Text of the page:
Excessive volume of urination means that you release abnormally large amounts of urine each day. The medical term for this condition is polyuria.
An excessive volume of urination for an adult would be at least 2.5 liters of urine per day.
Polyuria is a fairly common symptom, which is often noticed when you have to get up to use the bathroom at night.
- Drinking a large amount of fluids, particularly those containing caffeine or alcohol
- Too much salt or glucose (if you have diabetes)
- Certain medications, especially diuretics
- Diabetes (including diabetes insipidus )
- Psychogenic polydipsia , most common in women over age 30
- Kidney failure
- Sickle cell anemia
- Imaging tests that involve injecting a special dye (contrast media) into your vein -- the amount of urine you produce will increase for up to 24 hours afterwards
You should keep track of the folllowing every day:
- How much you drink
- How often you urinate and how much urine you produce each time
- How much you weigh (use the same scale every day)
Call your health care provider if:
Call your doctor if you have excessive urination over several days, and it is not explained by medications or increase in fluids.
What to expect at your health care provider's office:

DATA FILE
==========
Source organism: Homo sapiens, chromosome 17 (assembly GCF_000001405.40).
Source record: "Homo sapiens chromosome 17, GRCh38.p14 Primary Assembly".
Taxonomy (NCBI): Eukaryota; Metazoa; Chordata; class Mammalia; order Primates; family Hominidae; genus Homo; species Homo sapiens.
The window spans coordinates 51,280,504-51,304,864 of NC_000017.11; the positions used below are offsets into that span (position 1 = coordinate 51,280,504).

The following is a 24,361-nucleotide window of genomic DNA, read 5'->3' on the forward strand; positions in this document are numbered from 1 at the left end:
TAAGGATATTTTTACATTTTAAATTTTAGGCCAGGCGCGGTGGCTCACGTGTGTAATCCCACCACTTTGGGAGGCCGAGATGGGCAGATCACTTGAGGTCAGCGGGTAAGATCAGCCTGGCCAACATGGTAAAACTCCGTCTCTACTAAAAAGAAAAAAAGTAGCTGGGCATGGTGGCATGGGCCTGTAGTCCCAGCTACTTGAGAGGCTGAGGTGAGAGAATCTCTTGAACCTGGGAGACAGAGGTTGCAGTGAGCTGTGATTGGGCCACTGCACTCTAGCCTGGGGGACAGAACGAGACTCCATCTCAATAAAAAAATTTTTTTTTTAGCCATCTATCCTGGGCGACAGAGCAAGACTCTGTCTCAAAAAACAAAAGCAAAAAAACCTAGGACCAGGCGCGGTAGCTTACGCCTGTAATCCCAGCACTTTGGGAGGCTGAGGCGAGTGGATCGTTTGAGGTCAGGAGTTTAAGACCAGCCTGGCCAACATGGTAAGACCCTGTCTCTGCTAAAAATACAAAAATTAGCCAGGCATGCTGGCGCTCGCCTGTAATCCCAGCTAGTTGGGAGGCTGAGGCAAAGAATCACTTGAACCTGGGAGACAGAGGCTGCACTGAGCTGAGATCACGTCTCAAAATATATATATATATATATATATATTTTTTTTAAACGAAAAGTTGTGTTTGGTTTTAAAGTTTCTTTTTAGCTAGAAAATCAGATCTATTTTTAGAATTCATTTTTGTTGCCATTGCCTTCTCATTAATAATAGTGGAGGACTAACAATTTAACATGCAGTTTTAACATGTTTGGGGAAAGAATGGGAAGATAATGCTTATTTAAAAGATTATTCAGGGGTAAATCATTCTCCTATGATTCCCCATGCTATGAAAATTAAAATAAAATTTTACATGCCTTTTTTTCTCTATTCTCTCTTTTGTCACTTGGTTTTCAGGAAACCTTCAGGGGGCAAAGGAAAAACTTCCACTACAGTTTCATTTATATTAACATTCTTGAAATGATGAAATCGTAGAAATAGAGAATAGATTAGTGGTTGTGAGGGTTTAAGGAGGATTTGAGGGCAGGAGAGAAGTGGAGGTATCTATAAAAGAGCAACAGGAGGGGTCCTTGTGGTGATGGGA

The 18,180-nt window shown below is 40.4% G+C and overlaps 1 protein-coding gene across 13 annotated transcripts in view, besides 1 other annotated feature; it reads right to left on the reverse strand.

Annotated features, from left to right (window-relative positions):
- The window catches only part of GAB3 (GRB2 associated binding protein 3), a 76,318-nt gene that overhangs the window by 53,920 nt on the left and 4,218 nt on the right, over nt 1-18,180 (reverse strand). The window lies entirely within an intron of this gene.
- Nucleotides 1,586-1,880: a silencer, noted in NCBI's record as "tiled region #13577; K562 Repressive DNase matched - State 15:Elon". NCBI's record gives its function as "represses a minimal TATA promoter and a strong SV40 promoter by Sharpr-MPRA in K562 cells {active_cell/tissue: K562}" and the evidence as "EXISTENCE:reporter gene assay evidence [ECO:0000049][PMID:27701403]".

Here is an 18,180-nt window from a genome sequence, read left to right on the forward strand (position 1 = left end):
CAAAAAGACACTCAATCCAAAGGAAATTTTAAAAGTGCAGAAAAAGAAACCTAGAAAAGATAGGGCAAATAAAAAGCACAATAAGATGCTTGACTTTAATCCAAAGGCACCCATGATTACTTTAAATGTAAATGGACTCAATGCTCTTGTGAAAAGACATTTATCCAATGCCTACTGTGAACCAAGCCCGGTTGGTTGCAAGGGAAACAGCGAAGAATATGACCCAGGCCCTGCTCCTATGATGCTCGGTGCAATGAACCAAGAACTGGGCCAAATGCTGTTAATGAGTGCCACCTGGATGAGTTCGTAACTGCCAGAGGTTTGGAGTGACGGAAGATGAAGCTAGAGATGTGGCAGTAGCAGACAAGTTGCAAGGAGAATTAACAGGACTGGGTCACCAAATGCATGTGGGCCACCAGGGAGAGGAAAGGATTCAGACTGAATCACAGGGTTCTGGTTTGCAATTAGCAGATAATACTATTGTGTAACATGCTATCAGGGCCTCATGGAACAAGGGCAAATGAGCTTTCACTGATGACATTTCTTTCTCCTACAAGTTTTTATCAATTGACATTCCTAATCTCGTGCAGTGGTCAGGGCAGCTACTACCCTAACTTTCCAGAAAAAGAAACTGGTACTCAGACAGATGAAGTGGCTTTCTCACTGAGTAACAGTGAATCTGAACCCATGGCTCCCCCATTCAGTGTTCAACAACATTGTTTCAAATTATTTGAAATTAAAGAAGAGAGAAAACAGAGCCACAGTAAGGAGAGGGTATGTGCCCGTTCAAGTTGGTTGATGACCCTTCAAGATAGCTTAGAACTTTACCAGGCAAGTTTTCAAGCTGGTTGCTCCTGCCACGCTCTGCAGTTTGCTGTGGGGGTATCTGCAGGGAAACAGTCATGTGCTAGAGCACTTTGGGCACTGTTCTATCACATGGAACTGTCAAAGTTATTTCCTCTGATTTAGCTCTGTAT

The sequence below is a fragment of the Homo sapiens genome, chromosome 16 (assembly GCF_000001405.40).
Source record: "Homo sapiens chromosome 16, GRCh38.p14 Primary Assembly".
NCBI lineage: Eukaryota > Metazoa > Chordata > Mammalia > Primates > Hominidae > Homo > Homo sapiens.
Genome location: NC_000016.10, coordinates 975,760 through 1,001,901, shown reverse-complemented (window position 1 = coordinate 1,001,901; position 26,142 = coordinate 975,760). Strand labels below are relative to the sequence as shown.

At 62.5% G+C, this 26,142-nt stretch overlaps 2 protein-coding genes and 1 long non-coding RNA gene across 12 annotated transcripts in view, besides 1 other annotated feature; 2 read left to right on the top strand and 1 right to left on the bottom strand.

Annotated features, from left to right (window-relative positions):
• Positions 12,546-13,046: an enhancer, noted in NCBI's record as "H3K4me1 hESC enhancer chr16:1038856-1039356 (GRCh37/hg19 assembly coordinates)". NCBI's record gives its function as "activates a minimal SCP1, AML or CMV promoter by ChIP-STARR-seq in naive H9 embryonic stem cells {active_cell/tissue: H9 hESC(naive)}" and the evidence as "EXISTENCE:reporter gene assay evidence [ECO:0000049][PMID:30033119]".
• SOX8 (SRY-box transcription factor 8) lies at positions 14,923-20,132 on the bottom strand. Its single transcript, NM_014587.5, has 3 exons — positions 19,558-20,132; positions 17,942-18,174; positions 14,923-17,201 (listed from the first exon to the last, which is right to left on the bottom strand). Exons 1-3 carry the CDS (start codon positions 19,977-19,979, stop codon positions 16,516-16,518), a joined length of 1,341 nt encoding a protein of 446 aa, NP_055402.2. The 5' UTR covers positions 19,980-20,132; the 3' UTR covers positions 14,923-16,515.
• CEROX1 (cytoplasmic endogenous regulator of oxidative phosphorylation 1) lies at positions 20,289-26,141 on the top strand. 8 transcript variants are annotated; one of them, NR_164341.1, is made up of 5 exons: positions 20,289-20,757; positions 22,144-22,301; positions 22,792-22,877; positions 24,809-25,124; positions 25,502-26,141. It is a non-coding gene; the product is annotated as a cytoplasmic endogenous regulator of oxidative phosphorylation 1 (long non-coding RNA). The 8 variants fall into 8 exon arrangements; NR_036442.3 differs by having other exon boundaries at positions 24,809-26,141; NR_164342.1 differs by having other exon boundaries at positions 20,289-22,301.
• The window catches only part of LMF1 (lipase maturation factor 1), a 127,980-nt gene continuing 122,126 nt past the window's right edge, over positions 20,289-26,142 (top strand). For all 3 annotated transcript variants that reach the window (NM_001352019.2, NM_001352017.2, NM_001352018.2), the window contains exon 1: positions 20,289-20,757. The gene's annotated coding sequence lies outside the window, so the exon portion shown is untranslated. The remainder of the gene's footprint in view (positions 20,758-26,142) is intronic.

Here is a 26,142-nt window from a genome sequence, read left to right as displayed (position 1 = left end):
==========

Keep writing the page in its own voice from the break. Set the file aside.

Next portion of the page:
Your health care provider will perform a physical exam and ask you questions about your medical history and symptoms, including:
- Time pattern
- How long has you noticed this problem?
- Do you produce the same amount of urine every day?
- What time of day does the problem seem worse?
- What color is the urine?
- Do you have blood in your urine?
- How many times each day do you urinate? What about at night?
- Any problems controlling urine?
- Aggravating factors
- What makes the problem worse?
- Does drinking large volumes of fluid make you produce more urine?
- Relieving factors
- Does anything help relieve the problem?
- Does restricting fluid intake reduce the urine volume?
- What other symptoms do you have?
- Do you have any pain or burning when urinating?
- Do you have back or abdominal pain?
- Have you had a fever?
- Is bed wetting a problem?
- What medications do you take?
- Do you have a family history of diabetes or kidney problems?
- Have you had a previous urinary tract infection ?
- Dietary factors
- How much do you drink every day?
- How much caffeine do you have each day?
- How much alcohol do you drink?
- How much salt do you use each day?
Tests that may be done include:
|Review Date: 1/24/2008|
Reviewed By: Marc A. Greenstein, D.O., F.A.C.O.S. Urologist, Somerset Medical Center in Somerville, NJ. Review provided by VeriMed Healthcare Network. Also reviewed by David Zieve, MD, MHA, Medical Director, A.D.A.M., Inc.
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